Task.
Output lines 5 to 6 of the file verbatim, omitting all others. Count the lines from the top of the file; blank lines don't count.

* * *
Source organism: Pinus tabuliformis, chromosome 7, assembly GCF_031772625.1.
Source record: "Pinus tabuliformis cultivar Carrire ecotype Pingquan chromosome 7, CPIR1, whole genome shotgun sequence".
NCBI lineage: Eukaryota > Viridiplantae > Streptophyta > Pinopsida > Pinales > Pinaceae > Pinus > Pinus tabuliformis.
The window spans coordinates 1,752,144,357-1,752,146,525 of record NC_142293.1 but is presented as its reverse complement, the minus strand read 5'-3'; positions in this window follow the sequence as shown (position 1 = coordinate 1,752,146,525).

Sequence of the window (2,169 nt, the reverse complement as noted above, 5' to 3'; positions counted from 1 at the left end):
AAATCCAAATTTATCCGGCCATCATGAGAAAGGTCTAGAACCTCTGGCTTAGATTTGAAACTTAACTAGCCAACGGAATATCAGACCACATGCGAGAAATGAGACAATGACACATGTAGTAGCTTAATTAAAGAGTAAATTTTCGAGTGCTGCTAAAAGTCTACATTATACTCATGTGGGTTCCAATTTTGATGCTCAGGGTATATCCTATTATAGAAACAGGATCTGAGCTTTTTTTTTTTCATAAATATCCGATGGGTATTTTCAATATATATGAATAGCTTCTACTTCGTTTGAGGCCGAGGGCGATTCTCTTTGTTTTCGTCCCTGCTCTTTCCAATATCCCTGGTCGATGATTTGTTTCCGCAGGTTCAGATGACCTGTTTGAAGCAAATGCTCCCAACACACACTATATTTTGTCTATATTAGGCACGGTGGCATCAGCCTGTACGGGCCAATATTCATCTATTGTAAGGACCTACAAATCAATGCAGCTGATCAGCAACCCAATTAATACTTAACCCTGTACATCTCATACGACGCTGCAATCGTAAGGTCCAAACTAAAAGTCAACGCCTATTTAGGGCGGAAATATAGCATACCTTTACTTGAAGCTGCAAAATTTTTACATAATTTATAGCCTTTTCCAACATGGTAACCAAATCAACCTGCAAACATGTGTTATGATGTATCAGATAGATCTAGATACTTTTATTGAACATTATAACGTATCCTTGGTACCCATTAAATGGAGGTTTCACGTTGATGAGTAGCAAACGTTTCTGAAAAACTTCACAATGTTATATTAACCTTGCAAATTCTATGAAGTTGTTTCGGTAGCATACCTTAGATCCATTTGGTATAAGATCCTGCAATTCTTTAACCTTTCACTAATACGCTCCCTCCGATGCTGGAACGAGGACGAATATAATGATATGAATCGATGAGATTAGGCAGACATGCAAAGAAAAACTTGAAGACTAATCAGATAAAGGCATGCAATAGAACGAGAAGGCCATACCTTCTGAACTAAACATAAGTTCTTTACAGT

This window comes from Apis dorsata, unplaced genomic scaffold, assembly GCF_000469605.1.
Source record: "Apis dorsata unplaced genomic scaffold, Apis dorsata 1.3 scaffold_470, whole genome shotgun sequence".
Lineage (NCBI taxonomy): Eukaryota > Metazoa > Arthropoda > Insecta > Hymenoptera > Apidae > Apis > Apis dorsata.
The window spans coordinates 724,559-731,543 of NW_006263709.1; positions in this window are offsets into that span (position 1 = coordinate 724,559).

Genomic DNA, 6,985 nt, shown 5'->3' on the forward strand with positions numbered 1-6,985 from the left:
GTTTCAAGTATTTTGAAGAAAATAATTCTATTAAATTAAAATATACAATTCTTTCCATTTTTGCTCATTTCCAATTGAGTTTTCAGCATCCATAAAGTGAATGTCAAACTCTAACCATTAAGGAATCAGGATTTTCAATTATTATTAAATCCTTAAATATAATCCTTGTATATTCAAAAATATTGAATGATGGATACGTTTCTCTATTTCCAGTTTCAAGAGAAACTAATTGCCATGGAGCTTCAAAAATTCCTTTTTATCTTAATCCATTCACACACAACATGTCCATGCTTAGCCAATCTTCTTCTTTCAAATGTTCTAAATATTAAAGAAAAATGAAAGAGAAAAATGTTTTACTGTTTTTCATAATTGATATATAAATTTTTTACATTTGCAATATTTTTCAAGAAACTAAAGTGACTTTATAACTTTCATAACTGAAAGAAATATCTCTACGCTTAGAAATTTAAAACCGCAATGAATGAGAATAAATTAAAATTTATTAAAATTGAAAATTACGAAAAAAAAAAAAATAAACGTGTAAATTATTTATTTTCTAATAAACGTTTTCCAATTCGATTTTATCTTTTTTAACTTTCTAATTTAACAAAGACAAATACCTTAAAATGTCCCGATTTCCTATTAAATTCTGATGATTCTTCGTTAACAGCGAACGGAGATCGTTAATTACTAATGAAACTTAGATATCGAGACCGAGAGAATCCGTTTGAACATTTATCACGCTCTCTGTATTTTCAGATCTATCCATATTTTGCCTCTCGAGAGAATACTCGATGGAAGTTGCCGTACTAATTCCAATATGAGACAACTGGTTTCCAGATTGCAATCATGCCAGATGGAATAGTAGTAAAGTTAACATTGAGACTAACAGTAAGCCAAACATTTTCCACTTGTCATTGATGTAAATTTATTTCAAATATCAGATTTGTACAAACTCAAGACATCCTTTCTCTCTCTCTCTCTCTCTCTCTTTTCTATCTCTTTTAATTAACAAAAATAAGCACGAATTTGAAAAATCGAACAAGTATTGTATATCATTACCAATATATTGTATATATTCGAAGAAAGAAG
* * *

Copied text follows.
Sequence of the window (2,169 nt, the reverse complement as noted above, 5' to 3'; positions counted from 1 at the left end):
AAATCCAAATTTATCCGGCCATCATGAGAAAGGTCTAGAACCTCTGGCTTAGATTTGAAACTTAACTAGCCAACGGAATATCAGACCACATGCGAGAAATGAGACAATGACACATGTAGTAGCTTAATTAAAGAGTAAATTTTCGAGTGCTGCTAAAAGTCTACATTATACTCATGTGGGTTCCAATTTTGATGCTCAGGGTATATCCTATTATAGAAACAGGATCTGAGCTTTTTTTTTTTCATAAATATCCGATGGGTATTTTCAATATATATGAATAGCTTCTACTTCGTTTGAGGCCGAGGGCGATTCTCTTTGTTTTCGTCCCTGCTCTTTCCAATATCCCTGGTCGATGATTTGTTTCCGCAGGTTCAGATGACCTGTTTGAAGCAAATGCTCCCAACACACACTATATTTTGTCTATATTAGGCACGGTGGCATCAGCCTGTACGGGCCAATATTCATCTATTGTAAGGACCTACAAATCAATGCAGCTGATCAGCAACCCAATTAATACTTAACCCTGTACATCTCATACGACGCTGCAATCGTAAGGTCCAAACTAAAAGTCAACGCCTATTTAGGGCGGAAATATAGCATACCTTTACTTGAAGCTGCAAAATTTTTACATAATTTATAGCCTTTTCCAACATGGTAACCAAATCAACCTGCAAACATGTGTTATGATGTATCAGATAGATCTAGATACTTTTATTGAACATTATAACGTATCCTTGGTACCCATTAAATGGAGGTTTCACGTTGATGAGTAGCAAACGTTTCTGAAAAACTTCACAATGTTATATTAACCTTGCAAATTCTATGAAGTTGTTTCGGTAGCATACCTTAGATCCATTTGGTATAAGATCCTGCAATTCTTTAACCTTTCACTAATACGCTCCCTCCGATGCTGGAACGAGGACGAATATAATGATATGAATCGATGAGATTAGGCAGACATGCAAAGAAAAACTTGAAGACTAATCAGATAAAGGCATGCAATAGAACGAGAAGGCCATACCTTCTGAACTAAACATAAGTTCTTTACAGT